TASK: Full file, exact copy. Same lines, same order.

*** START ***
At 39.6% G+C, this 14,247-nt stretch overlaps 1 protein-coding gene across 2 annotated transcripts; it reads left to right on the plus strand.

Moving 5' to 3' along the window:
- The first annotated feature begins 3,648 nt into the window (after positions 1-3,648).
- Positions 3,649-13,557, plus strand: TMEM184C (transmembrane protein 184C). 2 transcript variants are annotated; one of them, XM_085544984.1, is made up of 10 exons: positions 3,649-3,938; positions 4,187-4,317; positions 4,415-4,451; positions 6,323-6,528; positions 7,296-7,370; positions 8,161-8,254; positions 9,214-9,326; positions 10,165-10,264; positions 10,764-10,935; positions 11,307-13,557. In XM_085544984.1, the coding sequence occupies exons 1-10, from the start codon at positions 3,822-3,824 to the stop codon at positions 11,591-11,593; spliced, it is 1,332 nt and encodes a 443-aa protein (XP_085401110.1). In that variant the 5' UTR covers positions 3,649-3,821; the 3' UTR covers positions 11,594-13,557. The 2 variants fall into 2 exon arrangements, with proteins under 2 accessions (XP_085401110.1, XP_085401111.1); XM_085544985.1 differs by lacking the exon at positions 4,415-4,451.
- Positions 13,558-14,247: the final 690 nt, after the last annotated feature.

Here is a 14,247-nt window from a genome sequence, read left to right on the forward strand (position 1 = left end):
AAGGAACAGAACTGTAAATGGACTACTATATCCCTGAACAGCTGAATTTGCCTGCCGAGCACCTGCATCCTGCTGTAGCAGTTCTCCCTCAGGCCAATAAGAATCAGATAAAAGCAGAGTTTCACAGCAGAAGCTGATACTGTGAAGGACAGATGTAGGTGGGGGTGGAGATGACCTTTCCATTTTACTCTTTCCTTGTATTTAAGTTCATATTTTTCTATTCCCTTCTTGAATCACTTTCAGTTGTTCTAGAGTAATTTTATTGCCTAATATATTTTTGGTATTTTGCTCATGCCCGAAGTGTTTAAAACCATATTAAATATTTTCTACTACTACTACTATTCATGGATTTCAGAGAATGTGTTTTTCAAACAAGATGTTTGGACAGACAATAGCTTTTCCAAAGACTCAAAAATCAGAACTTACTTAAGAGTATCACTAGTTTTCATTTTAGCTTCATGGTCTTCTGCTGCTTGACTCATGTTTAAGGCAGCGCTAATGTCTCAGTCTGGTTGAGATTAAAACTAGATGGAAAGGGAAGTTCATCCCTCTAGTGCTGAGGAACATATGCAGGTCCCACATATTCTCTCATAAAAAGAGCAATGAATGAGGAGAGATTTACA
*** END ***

At 39.6% G+C, this 14,247-nt stretch overlaps 1 protein-coding gene across 2 annotated transcripts; it reads left to right on the plus strand.

Moving 5' to 3' along the window:
- The first annotated feature begins 3,648 nt into the window (after positions 1-3,648).
- Positions 3,649-13,557, plus strand: TMEM184C (transmembrane protein 184C). 2 transcript variants are annotated; one of them, XM_085544984.1, is made up of 10 exons: positions 3,649-3,938; positions 4,187-4,317; positions 4,415-4,451; positions 6,323-6,528; positions 7,296-7,370; positions 8,161-8,254; positions 9,214-9,326; positions 10,165-10,264; positions 10,764-10,935; positions 11,307-13,557. In XM_085544984.1, the coding sequence occupies exons 1-10, from the start codon at positions 3,822-3,824 to the stop codon at positions 11,591-11,593; spliced, it is 1,332 nt and encodes a 443-aa protein (XP_085401110.1). In that variant the 5' UTR covers positions 3,649-3,821; the 3' UTR covers positions 11,594-13,557. The 2 variants fall into 2 exon arrangements, with proteins under 2 accessions (XP_085401110.1, XP_085401111.1); XM_085544985.1 differs by lacking the exon at positions 4,415-4,451.
- Positions 13,558-14,247: the final 690 nt, after the last annotated feature.

Here is a 14,247-nt window from a genome sequence, read left to right on the forward strand (position 1 = left end):
AAGGAACAGAACTGTAAATGGACTACTATATCCCTGAACAGCTGAATTTGCCTGCCGAGCACCTGCATCCTGCTGTAGCAGTTCTCCCTCAGGCCAATAAGAATCAGATAAAAGCAGAGTTTCACAGCAGAAGCTGATACTGTGAAGGACAGATGTAGGTGGGGGTGGAGATGACCTTTCCATTTTACTCTTTCCTTGTATTTAAGTTCATATTTTTCTATTCCCTTCTTGAATCACTTTCAGTTGTTCTAGAGTAATTTTATTGCCTAATATATTTTTGGTATTTTGCTCATGCCCGAAGTGTTTAAAACCATATTAAATATTTTCTACTACTACTACTATTCATGGATTTCAGAGAATGTGTTTTTCAAACAAGATGTTTGGACAGACAATAGCTTTTCCAAAGACTCAAAAATCAGAACTTACTTAAGAGTATCACTAGTTTTCATTTTAGCTTCATGGTCTTCTGCTGCTTGACTCATGTTTAAGGCAGCGCTAATGTCTCAGTCTGGTTGAGATTAAAACTAGATGGAAAGGGAAGTTCATCCCTCTAGTGCTGAGGAACATATGCAGGTCCCACATATTCTCTCATAAAAAGAGCAATGAATGAGGAGAGATTTACA